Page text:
Inspector-General of Police, Mohammed Adamu, migth not benefit from the newly signed Nigeria Police Act 2020. The new law prescribed among others, a four-year single tenure for the office of the Inspector-General of Police.
But Adamu, who is the 20th indigenous police boss, is expected to retire in January 2021 when he would clock 35 years in service.
Naija news learnt that Adamu, who was appointed in January 2019, would not benefit from the new law on account of age, having clocked the mandatory 35 years in service.
It was learnt that the fixed four-year single tenure would commence with the next IG who may be appointed by the President in February.
According to the new law, the person to be appointed as IG shall be a senior police officer not below the rank of an Assistant Inspector-General of Police with not less than a first degree or its equivalent in addition to professional and management experience.
Part III, section 4 read, “The IG shall not be removed from office except for gross misconduct, a gross violation of the constitution of the Federal Republic of Nigeria or demonstrated incapacity to effectively discharge the duties of the office.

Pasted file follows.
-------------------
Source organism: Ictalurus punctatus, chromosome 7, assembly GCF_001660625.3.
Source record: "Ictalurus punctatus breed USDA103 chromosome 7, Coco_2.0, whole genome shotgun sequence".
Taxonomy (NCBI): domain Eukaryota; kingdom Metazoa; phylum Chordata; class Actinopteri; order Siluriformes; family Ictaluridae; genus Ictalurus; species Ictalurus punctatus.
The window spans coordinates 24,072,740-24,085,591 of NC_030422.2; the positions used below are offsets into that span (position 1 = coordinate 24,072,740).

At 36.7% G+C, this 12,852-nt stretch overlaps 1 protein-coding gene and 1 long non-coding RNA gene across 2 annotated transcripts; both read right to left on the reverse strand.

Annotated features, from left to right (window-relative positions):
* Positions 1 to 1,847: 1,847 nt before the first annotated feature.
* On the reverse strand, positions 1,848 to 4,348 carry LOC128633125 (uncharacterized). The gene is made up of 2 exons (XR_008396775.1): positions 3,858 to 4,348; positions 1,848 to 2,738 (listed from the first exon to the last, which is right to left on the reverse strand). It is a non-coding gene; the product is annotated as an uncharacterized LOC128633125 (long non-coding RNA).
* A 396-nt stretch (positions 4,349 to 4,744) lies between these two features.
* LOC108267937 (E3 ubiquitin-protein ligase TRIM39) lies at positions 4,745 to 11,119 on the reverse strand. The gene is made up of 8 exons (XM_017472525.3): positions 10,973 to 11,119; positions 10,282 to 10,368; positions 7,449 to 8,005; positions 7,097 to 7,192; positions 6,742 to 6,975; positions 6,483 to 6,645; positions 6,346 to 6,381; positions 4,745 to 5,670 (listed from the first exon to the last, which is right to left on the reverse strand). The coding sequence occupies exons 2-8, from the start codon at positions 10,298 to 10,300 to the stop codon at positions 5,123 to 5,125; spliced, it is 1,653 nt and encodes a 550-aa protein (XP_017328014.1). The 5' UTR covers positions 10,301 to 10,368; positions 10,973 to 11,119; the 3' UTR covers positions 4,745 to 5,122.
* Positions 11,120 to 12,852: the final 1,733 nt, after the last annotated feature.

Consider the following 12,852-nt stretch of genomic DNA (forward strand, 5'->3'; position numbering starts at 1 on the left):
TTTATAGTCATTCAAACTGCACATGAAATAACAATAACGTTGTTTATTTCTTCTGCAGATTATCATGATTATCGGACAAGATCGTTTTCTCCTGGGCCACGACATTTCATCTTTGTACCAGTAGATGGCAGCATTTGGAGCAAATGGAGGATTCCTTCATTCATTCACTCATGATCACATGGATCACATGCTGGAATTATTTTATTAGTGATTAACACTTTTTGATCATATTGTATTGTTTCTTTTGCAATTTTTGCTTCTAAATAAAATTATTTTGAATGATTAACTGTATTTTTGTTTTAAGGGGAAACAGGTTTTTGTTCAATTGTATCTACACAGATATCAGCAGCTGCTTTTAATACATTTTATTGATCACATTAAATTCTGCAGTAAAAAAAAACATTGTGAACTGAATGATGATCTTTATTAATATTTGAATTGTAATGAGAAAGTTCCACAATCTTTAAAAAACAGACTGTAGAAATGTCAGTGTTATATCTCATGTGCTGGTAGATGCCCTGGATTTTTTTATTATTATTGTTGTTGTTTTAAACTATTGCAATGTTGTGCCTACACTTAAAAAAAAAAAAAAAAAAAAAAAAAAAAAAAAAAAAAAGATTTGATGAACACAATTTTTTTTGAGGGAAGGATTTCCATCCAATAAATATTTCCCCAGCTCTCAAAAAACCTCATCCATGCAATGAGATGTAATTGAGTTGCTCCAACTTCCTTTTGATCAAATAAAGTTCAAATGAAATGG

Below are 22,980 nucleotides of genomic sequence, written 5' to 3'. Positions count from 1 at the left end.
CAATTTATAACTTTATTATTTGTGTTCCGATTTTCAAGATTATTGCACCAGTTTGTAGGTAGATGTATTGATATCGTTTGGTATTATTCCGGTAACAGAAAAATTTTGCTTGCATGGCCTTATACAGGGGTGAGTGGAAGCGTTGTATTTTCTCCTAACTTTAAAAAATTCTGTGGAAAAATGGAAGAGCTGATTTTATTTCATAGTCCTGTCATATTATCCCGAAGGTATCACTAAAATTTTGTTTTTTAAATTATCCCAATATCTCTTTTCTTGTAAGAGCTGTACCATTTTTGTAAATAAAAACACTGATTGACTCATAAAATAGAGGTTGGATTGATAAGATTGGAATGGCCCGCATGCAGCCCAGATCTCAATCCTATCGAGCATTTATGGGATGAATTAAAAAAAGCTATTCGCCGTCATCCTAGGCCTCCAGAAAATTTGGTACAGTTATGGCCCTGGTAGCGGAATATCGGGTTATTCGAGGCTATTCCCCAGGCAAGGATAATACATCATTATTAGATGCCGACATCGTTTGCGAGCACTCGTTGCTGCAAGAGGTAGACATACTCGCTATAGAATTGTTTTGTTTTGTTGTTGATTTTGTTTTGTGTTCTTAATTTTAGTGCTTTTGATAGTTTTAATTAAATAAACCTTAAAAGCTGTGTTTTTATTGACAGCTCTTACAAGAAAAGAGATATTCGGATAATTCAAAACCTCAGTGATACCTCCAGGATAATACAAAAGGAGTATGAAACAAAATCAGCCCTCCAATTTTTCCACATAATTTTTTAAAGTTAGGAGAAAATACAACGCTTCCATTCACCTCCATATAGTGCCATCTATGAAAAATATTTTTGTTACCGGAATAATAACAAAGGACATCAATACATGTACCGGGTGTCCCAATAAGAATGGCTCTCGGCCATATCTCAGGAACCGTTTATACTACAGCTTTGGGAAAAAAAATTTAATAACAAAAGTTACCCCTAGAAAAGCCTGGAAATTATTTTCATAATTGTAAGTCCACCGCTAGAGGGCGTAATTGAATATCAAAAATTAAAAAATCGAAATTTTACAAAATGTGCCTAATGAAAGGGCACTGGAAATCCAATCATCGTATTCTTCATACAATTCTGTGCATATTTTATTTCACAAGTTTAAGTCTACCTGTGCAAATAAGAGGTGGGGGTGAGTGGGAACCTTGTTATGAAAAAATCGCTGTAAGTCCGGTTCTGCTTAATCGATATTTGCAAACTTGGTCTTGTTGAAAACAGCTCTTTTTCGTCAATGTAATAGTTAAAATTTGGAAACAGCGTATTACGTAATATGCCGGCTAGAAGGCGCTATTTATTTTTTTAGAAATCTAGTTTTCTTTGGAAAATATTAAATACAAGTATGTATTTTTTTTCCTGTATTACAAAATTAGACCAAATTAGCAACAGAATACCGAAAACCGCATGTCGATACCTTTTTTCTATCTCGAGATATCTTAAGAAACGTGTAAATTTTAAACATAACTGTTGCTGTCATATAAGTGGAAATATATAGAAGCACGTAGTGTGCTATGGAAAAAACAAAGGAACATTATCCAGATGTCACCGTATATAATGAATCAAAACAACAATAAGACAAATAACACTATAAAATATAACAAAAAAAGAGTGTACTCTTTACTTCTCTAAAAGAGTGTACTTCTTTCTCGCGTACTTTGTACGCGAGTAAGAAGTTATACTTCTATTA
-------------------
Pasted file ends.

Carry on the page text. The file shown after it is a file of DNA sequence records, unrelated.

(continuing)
“The IG shall only be removed from office by the President on the advice of the Police Council. The person appointed to the office of the IG shall hold office for four years subject to the provision of clause 18(8) of the bill,” section 5 stipulated.
The law also resolved the controversy surrounding the recruitment of police constables, noting that the exercise will be handled by the police recruitment committee which shall consist of the IG as the chairman, all the serving DIGs, the Force Secretary and others.
When contacted for comment on the provisions of the law relating to constables recruitment, the Commissioner in charge of Media, Police Service Commission, Mr Austin Braimo, said, “I can’t comment until after our meeting where we would discuss the provisions of the law,” he said.